Zimbabwe's President Robert Mugabe has criticised the UK, Australia and New Zealand for pursuing an "Anglo-Saxon unholy alliance" against him.
Mr Mugabe is annoyed at missing the Abuja summit
These countries have led demands for action to be taken against him by the Commonwealth, which is holding its annual summit in Nigeria this week.
Despite intense lobbying, Mr Mugabe was not invited to the meeting in Abuja.
Zimbabwe was suspended from the Commonwealth after allegations of fraud during last year's elections.
"We abhor the global high-handedness of the strong and powerful," he said in his annual state of the nation address to parliament.
"Recent events in Iraq have clearly shown that a unipolar order that presently governs international relations is both unjust and unsustainable. It is a source of conflict, and even of war," Mr Mugabe said.
Mr Mugabe is said to be furious about his exclusion, and has threatened to pull Zimbabwe out of the grouping of former British colonies.
He says the "white section" of the Commonwealth holds a grudge against him due to his policy of seizing white-owned farms for redistribution to landless blacks.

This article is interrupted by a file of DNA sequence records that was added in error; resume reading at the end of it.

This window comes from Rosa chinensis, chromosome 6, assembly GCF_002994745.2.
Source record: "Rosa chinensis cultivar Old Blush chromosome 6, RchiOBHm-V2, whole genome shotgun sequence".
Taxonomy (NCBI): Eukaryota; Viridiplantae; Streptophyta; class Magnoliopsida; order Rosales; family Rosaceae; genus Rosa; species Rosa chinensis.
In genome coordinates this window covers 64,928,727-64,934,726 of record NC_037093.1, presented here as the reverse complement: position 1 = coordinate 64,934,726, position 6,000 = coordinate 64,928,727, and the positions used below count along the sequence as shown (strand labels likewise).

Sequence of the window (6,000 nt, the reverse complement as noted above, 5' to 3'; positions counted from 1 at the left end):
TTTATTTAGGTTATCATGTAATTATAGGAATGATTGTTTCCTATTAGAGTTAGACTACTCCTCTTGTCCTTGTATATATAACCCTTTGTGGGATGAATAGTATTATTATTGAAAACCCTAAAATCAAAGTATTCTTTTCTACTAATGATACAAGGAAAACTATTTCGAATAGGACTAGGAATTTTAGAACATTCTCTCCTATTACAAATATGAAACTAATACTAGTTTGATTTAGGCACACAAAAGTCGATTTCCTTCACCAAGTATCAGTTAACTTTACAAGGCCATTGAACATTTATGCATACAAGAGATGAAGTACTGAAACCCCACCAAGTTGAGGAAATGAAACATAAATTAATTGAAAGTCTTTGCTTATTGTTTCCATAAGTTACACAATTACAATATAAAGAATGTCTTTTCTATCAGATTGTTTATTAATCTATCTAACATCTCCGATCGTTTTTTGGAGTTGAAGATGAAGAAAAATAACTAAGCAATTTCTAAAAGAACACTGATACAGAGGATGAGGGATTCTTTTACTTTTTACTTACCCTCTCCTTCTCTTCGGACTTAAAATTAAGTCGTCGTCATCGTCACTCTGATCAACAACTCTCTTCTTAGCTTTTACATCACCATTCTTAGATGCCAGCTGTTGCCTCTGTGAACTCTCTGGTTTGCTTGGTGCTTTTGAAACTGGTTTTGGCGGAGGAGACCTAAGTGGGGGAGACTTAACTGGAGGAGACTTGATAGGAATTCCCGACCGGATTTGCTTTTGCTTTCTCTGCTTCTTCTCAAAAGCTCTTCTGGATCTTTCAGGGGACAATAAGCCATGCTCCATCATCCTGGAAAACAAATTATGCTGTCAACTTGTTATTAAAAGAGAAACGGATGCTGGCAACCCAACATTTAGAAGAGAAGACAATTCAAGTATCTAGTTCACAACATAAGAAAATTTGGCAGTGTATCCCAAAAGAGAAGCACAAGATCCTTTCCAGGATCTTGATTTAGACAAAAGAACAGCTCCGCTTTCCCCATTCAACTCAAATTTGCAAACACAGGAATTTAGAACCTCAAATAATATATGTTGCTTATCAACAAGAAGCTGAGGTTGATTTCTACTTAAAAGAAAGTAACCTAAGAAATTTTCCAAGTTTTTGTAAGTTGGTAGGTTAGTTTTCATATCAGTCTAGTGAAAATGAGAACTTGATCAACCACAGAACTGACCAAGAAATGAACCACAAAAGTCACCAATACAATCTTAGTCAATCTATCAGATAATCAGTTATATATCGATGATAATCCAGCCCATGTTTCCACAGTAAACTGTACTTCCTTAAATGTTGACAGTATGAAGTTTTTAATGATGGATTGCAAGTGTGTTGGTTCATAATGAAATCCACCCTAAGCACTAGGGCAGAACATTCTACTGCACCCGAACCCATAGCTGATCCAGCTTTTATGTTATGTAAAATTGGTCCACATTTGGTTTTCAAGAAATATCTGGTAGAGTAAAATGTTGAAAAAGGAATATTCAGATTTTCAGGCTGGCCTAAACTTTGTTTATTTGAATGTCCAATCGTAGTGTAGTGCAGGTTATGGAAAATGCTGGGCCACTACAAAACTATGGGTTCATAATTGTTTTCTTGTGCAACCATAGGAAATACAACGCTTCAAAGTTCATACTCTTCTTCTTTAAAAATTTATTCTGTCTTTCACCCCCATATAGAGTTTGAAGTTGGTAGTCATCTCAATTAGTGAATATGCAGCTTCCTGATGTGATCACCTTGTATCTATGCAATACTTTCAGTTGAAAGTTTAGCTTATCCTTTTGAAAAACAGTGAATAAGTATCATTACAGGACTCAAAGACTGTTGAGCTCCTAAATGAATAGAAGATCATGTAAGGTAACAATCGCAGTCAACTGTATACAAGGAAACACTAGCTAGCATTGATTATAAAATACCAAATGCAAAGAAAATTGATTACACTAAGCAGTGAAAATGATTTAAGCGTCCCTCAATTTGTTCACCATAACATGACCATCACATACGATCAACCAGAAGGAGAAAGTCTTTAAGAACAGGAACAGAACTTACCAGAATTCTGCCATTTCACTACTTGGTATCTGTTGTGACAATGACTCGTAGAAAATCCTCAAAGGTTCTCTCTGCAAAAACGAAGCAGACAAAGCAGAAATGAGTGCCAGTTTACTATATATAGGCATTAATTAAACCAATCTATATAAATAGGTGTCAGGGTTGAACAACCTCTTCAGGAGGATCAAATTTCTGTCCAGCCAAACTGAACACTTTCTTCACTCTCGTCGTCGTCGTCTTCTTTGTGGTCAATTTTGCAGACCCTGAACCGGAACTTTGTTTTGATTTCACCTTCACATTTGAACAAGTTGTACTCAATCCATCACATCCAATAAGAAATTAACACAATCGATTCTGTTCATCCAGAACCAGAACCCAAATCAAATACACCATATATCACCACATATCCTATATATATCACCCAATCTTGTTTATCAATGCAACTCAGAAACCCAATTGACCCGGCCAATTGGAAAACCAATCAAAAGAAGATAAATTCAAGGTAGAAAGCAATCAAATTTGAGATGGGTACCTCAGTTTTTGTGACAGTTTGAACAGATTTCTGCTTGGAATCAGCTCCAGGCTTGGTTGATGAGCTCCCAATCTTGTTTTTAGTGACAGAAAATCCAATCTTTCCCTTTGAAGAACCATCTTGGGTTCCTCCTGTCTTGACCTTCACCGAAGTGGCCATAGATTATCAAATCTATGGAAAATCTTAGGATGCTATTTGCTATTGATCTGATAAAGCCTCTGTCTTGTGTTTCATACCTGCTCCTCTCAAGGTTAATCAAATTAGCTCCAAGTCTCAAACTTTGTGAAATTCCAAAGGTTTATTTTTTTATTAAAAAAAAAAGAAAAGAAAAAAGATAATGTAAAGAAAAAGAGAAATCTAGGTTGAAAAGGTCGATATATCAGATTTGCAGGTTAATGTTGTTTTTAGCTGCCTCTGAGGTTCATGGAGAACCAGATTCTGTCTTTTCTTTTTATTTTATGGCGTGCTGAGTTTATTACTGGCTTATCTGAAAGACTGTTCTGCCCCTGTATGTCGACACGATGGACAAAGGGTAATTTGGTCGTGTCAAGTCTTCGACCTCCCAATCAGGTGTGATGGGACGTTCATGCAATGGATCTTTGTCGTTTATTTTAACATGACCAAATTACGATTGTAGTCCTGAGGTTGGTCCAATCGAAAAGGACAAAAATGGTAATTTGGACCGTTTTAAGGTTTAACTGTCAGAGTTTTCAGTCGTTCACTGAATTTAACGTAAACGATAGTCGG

The speech came just two days before the start of his party's annual congress, but Zanu-PF officials have ruled out any chance of the 79-year-old leader stepping down.
The party congress is likely to be dominated by discussions over the economic crisis in the country and on the government's controversial land reform programme.
Some 3,000 Zanu-PF delegates are expected to attend this week's conference in Masvingo, some 300 kilometres south of the capital, Harare.
The party will be buoyed by a by-election win at the weekend in Kadoma, south-west of the Harare. which had been won by the opposition in 2002.
The Movement for Democratic Change (MDC) polled 6,038 voters against 9,282 for Zanu-PF
In Harare, the treason trial of opposition leader, Morgan Tsvangirai - who is accused of plotting to eliminate President Mugabe - has resumed after a four-month recess.
A lawyer representing the state, Joseph Musakwa, said the prosecution wanted to include discussion on transitional arrangements and military support after the proposed assassination.
But defence lawyers immediately opposed the application, arguing that the amendments were tantamount to putting Mr Tsvangirai on trial on different charges, which they said cannot be done in mid-trial.
Mr Tsvangirai denies the charges against him.